#Bird Watching

Posted by
The Daily Astorian

2021 Our Coast Outdoors: Bird watching

These birds tend to flock at dusk in fall and winter, creating fascinating patterns as they jet through the sky in large groups. The birds resemble black birds and are considered an invasive species from Europe. Bald eagle. Haliaeetus leucocephalus. Location: Clatsop Spit, Fort Stevens State Park. Bald eagles can...
Picture for 2021 Our Coast Outdoors: Bird watching

▶️ The Great Outdoors: Bird watching at the Hatfield Lakes

Bird watching is one of the easiest ways to enjoy the outdoors. All you need is a pair of binoculars and a willingness to look and listen. On this edition of The Great Outdoors, we explore one of Bend’s premier bird-watching destinations — a place few people have heard of — the Hatfield Lakes.
Brooklyn, NYBrooklyn Daily Eagle

Brooklyn Bird Watch: July 20

Today Brooklyn Bird Watch is featuring a Heather Wolf photo of the Gadwall. The Columbus Audubon Society says “the Gadwall is similar in size to a Mallard, but with a steeper forehead and thinner bill. The drake Gadwall appears to be gray-brown at a distance, with a white belly and black patch at the tail. Upon closer inspection, the male’s body feathers are exquisitely patterned in a fine herringbone, as if it wore a tweed jacket.”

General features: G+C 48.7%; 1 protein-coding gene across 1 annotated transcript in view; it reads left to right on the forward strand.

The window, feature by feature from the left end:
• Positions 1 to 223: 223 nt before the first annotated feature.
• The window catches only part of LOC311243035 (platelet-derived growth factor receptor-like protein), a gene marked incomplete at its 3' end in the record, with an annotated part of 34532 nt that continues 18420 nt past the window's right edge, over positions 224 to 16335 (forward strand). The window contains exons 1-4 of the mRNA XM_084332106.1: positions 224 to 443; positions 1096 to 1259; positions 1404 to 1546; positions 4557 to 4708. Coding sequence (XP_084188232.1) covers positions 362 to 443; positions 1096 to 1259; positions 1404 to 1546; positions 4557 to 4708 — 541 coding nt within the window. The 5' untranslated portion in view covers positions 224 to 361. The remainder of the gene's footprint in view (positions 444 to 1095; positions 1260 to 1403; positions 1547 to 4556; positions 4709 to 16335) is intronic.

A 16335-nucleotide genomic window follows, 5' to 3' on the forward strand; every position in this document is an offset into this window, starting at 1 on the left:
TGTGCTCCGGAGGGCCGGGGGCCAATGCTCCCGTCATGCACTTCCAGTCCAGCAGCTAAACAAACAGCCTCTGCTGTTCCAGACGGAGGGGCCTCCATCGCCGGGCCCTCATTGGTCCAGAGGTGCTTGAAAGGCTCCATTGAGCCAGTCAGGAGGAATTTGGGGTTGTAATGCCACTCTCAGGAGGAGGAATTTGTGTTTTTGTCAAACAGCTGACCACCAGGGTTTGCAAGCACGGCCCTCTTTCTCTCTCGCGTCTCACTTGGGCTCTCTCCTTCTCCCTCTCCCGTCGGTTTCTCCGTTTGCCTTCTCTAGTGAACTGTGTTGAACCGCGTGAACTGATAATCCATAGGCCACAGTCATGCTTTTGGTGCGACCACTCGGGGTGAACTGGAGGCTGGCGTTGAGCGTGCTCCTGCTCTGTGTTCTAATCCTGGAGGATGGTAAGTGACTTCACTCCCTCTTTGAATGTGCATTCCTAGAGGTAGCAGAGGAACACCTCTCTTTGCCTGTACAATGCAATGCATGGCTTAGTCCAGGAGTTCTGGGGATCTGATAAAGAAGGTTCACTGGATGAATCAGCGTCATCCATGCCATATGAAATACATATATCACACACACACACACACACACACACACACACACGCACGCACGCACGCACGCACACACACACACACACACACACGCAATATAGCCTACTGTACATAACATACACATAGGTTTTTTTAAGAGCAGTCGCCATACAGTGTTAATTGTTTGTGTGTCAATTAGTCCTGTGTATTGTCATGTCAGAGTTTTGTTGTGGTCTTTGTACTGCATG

DIY Bird Feeder

One of the Summer Reading challenges this year is making a bird feeder for your backyard and bird watching! Here is a simple craft that will help you on your way to finishing Summer Reading. You’ll Need. Cardboard tube (clean toilet paper rolls or paper towel rolls work well) Hole...
Estes Park, COPosted by
Mix 104.3 KMXY

Elevate your Summer with Cliff Side Camping in Estes Park

For adventure seekers looking for an epic experience, the Airbnb Adventures Collection offers a once-in-a-lifetime opportunity to camp overnight in a sky tent, on the face of a Colorado cliff. Both challenging and rewarding, the 24-hour excursion is sure to get the heart pounding. Campers begin by meeting at headquarters...

The Healing Powers of Watching Birds

I think we can all agree the pace of life sometimes just needs to slow down. With so many people having high blood pressure and conditions that are attributed to higher stress levels, could something as simple as watching birds help our heart rate and calm our souls? From my viewpoint and the view of other birdwatchers, the resounding answer is yes.